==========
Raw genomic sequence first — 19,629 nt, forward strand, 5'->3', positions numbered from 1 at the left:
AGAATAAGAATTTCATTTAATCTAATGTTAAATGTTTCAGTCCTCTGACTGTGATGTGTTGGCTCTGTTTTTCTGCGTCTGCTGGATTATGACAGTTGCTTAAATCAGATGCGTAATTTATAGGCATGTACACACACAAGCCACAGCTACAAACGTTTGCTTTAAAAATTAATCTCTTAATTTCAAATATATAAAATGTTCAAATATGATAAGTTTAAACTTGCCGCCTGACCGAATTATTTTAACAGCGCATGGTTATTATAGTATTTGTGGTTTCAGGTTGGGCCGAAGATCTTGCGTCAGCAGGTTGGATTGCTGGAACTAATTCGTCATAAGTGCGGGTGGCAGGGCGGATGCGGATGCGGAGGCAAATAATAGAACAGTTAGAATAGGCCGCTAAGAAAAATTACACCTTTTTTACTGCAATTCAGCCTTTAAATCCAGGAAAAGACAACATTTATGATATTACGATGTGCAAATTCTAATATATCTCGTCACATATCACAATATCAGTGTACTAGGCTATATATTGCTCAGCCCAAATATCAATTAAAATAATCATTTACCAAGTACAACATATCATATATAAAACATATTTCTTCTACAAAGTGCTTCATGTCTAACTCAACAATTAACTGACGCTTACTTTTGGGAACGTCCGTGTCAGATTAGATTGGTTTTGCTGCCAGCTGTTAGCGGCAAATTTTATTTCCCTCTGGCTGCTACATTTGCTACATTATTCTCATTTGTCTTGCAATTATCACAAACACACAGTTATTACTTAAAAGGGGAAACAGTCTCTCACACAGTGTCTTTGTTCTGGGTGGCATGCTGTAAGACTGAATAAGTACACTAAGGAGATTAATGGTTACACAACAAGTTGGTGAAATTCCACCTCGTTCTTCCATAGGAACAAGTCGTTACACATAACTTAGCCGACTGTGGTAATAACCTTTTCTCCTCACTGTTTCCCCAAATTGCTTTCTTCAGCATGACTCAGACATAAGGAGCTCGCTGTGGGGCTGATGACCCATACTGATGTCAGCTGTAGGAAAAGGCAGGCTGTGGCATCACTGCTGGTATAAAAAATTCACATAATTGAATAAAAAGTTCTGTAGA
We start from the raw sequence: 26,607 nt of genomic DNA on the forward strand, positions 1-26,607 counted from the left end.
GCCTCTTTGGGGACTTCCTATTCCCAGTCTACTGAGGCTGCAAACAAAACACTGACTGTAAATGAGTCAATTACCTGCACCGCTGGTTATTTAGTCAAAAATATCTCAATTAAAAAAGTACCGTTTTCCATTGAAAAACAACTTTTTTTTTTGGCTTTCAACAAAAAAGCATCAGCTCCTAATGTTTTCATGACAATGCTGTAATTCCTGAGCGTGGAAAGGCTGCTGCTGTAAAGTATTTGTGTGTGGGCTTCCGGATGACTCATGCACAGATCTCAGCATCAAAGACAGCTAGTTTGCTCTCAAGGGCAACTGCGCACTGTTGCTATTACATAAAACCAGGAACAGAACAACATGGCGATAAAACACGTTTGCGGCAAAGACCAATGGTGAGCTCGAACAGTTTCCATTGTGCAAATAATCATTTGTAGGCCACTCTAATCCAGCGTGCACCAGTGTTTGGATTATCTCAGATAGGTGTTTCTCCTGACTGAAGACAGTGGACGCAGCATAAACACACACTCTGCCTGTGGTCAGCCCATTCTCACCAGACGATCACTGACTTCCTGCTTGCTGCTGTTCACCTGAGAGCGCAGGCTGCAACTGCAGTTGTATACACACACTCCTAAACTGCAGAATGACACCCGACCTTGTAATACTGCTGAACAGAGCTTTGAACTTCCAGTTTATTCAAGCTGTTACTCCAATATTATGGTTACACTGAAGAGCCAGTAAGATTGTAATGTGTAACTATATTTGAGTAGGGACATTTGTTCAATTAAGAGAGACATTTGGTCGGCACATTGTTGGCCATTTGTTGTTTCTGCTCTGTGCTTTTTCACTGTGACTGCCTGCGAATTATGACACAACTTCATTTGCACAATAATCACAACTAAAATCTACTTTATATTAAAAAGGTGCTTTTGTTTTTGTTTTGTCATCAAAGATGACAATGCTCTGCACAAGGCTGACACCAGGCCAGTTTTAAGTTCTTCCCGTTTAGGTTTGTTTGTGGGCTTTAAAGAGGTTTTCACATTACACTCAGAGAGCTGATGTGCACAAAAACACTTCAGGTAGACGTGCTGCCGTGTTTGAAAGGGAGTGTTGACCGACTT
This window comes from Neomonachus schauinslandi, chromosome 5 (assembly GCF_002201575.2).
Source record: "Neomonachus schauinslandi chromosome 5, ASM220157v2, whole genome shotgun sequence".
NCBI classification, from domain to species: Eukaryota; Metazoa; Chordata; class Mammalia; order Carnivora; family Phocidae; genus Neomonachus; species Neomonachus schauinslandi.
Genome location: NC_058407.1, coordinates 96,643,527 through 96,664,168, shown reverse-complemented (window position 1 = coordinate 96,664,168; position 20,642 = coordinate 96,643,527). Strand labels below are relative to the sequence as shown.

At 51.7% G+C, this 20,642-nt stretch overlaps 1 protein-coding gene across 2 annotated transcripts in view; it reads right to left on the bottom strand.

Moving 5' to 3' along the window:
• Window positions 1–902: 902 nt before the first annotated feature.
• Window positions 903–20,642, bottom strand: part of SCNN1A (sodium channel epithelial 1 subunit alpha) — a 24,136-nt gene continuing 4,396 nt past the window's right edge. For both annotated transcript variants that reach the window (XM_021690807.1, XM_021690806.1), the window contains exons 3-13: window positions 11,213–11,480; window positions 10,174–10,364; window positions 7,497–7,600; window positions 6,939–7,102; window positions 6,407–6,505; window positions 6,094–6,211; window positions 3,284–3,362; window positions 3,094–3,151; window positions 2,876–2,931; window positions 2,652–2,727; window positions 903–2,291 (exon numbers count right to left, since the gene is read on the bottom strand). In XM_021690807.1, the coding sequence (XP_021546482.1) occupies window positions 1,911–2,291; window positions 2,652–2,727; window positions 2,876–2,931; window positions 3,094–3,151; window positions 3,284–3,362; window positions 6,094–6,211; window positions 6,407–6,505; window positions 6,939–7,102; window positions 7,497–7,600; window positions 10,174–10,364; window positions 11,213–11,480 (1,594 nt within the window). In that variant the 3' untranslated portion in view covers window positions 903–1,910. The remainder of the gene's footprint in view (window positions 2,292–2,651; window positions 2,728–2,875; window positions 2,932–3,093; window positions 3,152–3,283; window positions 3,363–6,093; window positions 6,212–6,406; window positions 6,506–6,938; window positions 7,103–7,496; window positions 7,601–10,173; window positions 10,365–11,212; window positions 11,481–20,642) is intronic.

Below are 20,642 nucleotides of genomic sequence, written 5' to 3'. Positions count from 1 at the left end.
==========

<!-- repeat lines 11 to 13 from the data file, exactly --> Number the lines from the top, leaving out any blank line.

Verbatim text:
• Window positions 1–902: 902 nt before the first annotated feature.
• Window positions 903–20,642, bottom strand: part of SCNN1A (sodium channel epithelial 1 subunit alpha) — a 24,136-nt gene continuing 4,396 nt past the window's right edge. For both annotated transcript variants that reach the window (XM_021690807.1, XM_021690806.1), the window contains exons 3-13: window positions 11,213–11,480; window positions 10,174–10,364; window positions 7,497–7,600; window positions 6,939–7,102; window positions 6,407–6,505; window positions 6,094–6,211; window positions 3,284–3,362; window positions 3,094–3,151; window positions 2,876–2,931; window positions 2,652–2,727; window positions 903–2,291 (exon numbers count right to left, since the gene is read on the bottom strand). In XM_021690807.1, the coding sequence (XP_021546482.1) occupies window positions 1,911–2,291; window positions 2,652–2,727; window positions 2,876–2,931; window positions 3,094–3,151; window positions 3,284–3,362; window positions 6,094–6,211; window positions 6,407–6,505; window positions 6,939–7,102; window positions 7,497–7,600; window positions 10,174–10,364; window positions 11,213–11,480 (1,594 nt within the window). In that variant the 3' untranslated portion in view covers window positions 903–1,910. The remainder of the gene's footprint in view (window positions 2,292–2,651; window positions 2,728–2,875; window positions 2,932–3,093; window positions 3,152–3,283; window positions 3,363–6,093; window positions 6,212–6,406; window positions 6,506–6,938; window positions 7,103–7,496; window positions 7,601–10,173; window positions 10,365–11,212; window positions 11,481–20,642) is intronic.

Below are 20,642 nucleotides of genomic sequence, written 5' to 3'. Positions count from 1 at the left end.